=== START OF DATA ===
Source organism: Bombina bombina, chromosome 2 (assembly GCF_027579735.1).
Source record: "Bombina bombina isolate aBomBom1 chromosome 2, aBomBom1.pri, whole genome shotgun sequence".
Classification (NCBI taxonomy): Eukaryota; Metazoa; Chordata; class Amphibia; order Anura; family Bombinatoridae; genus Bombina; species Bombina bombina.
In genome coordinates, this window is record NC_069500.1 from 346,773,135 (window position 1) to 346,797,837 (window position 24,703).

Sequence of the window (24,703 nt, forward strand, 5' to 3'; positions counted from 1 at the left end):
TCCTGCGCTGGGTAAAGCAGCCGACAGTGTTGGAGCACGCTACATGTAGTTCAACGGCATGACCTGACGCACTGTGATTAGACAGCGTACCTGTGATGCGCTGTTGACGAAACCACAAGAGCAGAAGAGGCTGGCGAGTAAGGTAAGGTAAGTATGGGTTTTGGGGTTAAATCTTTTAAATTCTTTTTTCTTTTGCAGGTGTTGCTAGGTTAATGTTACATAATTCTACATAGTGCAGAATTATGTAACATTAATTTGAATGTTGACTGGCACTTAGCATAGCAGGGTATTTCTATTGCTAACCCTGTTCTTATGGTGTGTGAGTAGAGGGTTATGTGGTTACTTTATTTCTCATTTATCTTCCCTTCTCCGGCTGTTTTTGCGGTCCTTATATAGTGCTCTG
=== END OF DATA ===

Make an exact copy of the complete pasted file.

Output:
Source organism: Bombina bombina, chromosome 2 (assembly GCF_027579735.1).
Source record: "Bombina bombina isolate aBomBom1 chromosome 2, aBomBom1.pri, whole genome shotgun sequence".
Classification (NCBI taxonomy): Eukaryota; Metazoa; Chordata; class Amphibia; order Anura; family Bombinatoridae; genus Bombina; species Bombina bombina.
In genome coordinates, this window is record NC_069500.1 from 346,773,135 (window position 1) to 346,797,837 (window position 24,703).

Sequence of the window (24,703 nt, forward strand, 5' to 3'; positions counted from 1 at the left end):
TCCTGCGCTGGGTAAAGCAGCCGACAGTGTTGGAGCACGCTACATGTAGTTCAACGGCATGACCTGACGCACTGTGATTAGACAGCGTACCTGTGATGCGCTGTTGACGAAACCACAAGAGCAGAAGAGGCTGGCGAGTAAGGTAAGGTAAGTATGGGTTTTGGGGTTAAATCTTTTAAATTCTTTTTTCTTTTGCAGGTGTTGCTAGGTTAATGTTACATAATTCTACATAGTGCAGAATTATGTAACATTAATTTGAATGTTGACTGGCACTTAGCATAGCAGGGTATTTCTATTGCTAACCCTGTTCTTATGGTGTGTGAGTAGAGGGTTATGTGGTTACTTTATTTCTCATTTATCTTCCCTTCTCCGGCTGTTTTTGCGGTCCTTATATAGTGCTCTG